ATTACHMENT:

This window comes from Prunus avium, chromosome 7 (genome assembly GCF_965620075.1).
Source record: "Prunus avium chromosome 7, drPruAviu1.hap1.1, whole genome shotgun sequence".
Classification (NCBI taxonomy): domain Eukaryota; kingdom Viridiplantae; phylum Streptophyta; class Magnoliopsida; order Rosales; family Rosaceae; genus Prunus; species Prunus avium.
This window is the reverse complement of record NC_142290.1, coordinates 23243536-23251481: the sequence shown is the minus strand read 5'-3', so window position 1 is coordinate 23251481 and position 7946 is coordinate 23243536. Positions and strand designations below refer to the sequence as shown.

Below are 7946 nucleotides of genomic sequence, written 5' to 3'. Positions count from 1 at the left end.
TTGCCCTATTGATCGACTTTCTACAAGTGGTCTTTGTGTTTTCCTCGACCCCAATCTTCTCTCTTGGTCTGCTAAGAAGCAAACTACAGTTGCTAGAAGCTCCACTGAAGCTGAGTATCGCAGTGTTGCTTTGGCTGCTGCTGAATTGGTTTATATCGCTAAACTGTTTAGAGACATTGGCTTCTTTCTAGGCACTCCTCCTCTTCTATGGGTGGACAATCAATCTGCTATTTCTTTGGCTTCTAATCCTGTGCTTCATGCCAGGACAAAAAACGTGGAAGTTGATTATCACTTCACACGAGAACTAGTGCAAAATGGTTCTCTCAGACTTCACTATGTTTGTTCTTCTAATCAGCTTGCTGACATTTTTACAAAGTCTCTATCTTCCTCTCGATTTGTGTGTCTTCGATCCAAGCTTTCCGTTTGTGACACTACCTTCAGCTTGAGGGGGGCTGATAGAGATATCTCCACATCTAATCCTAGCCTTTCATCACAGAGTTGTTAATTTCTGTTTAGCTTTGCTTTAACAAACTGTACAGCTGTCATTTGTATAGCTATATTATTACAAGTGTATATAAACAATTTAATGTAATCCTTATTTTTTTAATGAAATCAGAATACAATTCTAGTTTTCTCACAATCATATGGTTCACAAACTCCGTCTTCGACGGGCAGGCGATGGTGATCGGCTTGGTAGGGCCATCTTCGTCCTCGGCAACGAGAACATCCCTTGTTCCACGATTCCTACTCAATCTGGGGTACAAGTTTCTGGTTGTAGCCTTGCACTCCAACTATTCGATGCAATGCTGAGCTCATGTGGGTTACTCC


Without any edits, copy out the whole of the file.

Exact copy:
This window comes from Prunus avium, chromosome 7 (genome assembly GCF_965620075.1).
Source record: "Prunus avium chromosome 7, drPruAviu1.hap1.1, whole genome shotgun sequence".
Classification (NCBI taxonomy): domain Eukaryota; kingdom Viridiplantae; phylum Streptophyta; class Magnoliopsida; order Rosales; family Rosaceae; genus Prunus; species Prunus avium.
This window is the reverse complement of record NC_142290.1, coordinates 23243536-23251481: the sequence shown is the minus strand read 5'-3', so window position 1 is coordinate 23251481 and position 7946 is coordinate 23243536. Positions and strand designations below refer to the sequence as shown.

Below are 7946 nucleotides of genomic sequence, written 5' to 3'. Positions count from 1 at the left end.
TTGCCCTATTGATCGACTTTCTACAAGTGGTCTTTGTGTTTTCCTCGACCCCAATCTTCTCTCTTGGTCTGCTAAGAAGCAAACTACAGTTGCTAGAAGCTCCACTGAAGCTGAGTATCGCAGTGTTGCTTTGGCTGCTGCTGAATTGGTTTATATCGCTAAACTGTTTAGAGACATTGGCTTCTTTCTAGGCACTCCTCCTCTTCTATGGGTGGACAATCAATCTGCTATTTCTTTGGCTTCTAATCCTGTGCTTCATGCCAGGACAAAAAACGTGGAAGTTGATTATCACTTCACACGAGAACTAGTGCAAAATGGTTCTCTCAGACTTCACTATGTTTGTTCTTCTAATCAGCTTGCTGACATTTTTACAAAGTCTCTATCTTCCTCTCGATTTGTGTGTCTTCGATCCAAGCTTTCCGTTTGTGACACTACCTTCAGCTTGAGGGGGGCTGATAGAGATATCTCCACATCTAATCCTAGCCTTTCATCACAGAGTTGTTAATTTCTGTTTAGCTTTGCTTTAACAAACTGTACAGCTGTCATTTGTATAGCTATATTATTACAAGTGTATATAAACAATTTAATGTAATCCTTATTTTTTTAATGAAATCAGAATACAATTCTAGTTTTCTCACAATCATATGGTTCACAAACTCCGTCTTCGACGGGCAGGCGATGGTGATCGGCTTGGTAGGGCCATCTTCGTCCTCGGCAACGAGAACATCCCTTGTTCCACGATTCCTACTCAATCTGGGGTACAAGTTTCTGGTTGTAGCCTTGCACTCCAACTATTCGATGCAATGCTGAGCTCATGTGGGTTACTCC